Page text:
My generation have grown up with English as the global communication language. The French resent it - the history of Africa is marked with what the English saw as colonial expansion and the French perceived as a linguistic war with English. Chinese and Arabic are indeed on the ascendancy - the popular languages to be learned in Sixth Form or university, because of the changing world market. Of living languages, it's still handy to read German, French and Dutch if you read theology, and there are many new computing languages to be learned; and text-spelling to be lamented. But by and large, English is so common as a global language that my generation expects it.
My generation of Brits (and, I imagine, Americans) are horrified when they holiday somewhere and the shopkeepers don't speak English: how will they cope? They never thought to consult a local phrasebook - the days of stumbling through mispronouncing phrases with wild gesticulation in order to get something resembling what you want for lunch, are gone (it's assumed). You want a scientific paper universally recognised? You write it in English. You host an international meeting, run an international business, or are in an International Church in some European city? Rest assured, by international, you mean English-speaking.
It embarasses me. Perhaps I learned it in the world of IFES - that the indigenous principle doesn't mean translating stuff from English, exporting American methods, and having English-speaking international Assemblies. At this point, I can hear no-one protest: nobody seriously plans to feel English-language empirialistic, after all. It just happens, because... it works. It's possible. It's quicker and easier. Similarly, Dewi Hughes wrote about the effects of theological schools teaching in Spanish in Latin America, here.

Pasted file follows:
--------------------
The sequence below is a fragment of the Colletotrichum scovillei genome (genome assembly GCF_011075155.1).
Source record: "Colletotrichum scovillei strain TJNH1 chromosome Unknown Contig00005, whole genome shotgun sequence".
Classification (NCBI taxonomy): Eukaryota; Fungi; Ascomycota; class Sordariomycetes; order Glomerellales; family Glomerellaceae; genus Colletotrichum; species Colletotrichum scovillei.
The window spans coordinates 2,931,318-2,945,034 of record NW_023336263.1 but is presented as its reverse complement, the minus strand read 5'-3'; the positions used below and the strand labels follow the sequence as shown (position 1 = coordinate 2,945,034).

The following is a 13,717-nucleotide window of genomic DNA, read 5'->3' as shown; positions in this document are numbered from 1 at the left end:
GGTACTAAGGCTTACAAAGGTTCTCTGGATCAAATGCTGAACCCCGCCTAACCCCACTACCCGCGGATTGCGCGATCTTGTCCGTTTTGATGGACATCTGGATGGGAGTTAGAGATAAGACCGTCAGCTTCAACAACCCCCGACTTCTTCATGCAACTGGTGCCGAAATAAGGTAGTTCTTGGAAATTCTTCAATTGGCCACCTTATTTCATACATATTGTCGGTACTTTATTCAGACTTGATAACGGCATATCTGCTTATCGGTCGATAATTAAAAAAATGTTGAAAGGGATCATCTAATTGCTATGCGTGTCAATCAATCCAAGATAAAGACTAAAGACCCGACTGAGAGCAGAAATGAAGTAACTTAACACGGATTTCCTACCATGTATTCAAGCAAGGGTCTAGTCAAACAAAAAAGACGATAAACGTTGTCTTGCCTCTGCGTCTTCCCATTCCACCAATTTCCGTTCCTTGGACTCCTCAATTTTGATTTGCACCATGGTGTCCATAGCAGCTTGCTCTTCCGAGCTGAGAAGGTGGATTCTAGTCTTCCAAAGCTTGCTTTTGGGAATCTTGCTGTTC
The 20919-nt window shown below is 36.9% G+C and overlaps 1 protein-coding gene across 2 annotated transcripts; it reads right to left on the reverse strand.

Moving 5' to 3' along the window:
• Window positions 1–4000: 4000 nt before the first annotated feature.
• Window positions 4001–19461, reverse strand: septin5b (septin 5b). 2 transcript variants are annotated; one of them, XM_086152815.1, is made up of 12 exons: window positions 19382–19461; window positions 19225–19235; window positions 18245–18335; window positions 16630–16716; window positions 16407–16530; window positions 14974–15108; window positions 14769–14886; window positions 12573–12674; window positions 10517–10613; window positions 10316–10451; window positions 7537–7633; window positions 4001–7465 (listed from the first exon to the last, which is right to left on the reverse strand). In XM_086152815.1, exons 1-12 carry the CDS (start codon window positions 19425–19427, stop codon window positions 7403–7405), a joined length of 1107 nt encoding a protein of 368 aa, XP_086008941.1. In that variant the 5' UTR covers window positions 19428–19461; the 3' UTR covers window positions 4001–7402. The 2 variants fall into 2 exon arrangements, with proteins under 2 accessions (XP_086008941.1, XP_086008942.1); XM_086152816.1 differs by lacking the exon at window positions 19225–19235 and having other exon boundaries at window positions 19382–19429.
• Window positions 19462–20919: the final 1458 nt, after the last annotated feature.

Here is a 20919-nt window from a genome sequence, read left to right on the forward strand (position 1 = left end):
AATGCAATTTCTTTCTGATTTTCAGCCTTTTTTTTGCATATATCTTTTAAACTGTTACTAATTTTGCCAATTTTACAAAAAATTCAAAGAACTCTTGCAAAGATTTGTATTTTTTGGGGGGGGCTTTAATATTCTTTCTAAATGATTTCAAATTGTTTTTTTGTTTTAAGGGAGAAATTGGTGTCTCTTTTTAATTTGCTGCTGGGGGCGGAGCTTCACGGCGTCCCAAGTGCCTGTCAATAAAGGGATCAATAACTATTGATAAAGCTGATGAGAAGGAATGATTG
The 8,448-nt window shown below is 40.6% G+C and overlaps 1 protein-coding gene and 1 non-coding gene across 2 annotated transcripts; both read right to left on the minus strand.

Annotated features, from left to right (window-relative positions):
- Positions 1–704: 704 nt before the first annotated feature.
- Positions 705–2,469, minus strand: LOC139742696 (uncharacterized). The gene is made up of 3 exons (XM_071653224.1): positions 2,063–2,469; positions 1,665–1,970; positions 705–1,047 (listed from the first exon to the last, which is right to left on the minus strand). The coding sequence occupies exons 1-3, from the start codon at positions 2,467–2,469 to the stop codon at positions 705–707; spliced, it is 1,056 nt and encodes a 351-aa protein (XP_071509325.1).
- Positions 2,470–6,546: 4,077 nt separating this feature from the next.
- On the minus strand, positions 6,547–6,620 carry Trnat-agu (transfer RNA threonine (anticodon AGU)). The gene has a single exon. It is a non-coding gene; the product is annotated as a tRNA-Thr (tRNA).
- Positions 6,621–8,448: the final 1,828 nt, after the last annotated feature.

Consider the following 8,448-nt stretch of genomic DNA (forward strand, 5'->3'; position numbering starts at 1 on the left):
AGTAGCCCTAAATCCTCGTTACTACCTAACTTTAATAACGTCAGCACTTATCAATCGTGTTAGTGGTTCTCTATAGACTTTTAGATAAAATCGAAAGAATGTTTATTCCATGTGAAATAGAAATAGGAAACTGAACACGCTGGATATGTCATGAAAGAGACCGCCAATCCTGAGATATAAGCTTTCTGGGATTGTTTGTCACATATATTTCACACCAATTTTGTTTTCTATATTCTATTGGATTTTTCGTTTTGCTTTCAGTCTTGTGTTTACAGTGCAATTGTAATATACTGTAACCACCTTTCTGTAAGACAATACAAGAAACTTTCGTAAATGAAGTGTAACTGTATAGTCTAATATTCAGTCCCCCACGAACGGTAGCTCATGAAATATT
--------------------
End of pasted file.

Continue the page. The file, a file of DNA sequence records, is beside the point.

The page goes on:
So the question comes, why bother translating the Bible into so many languages which are spoken by so few people? Perhaps we don't voice the question, but our lives betray that we're thinking it: Why Not Just Teach Everyone English? Listen to a few minutes from Wycliffe, in which the practicalities are really a side-issue. The issue at heart, is what sort of God we portray. Register on the Lausanne Global Conversation website (above) to interact with readers and listeners around the world.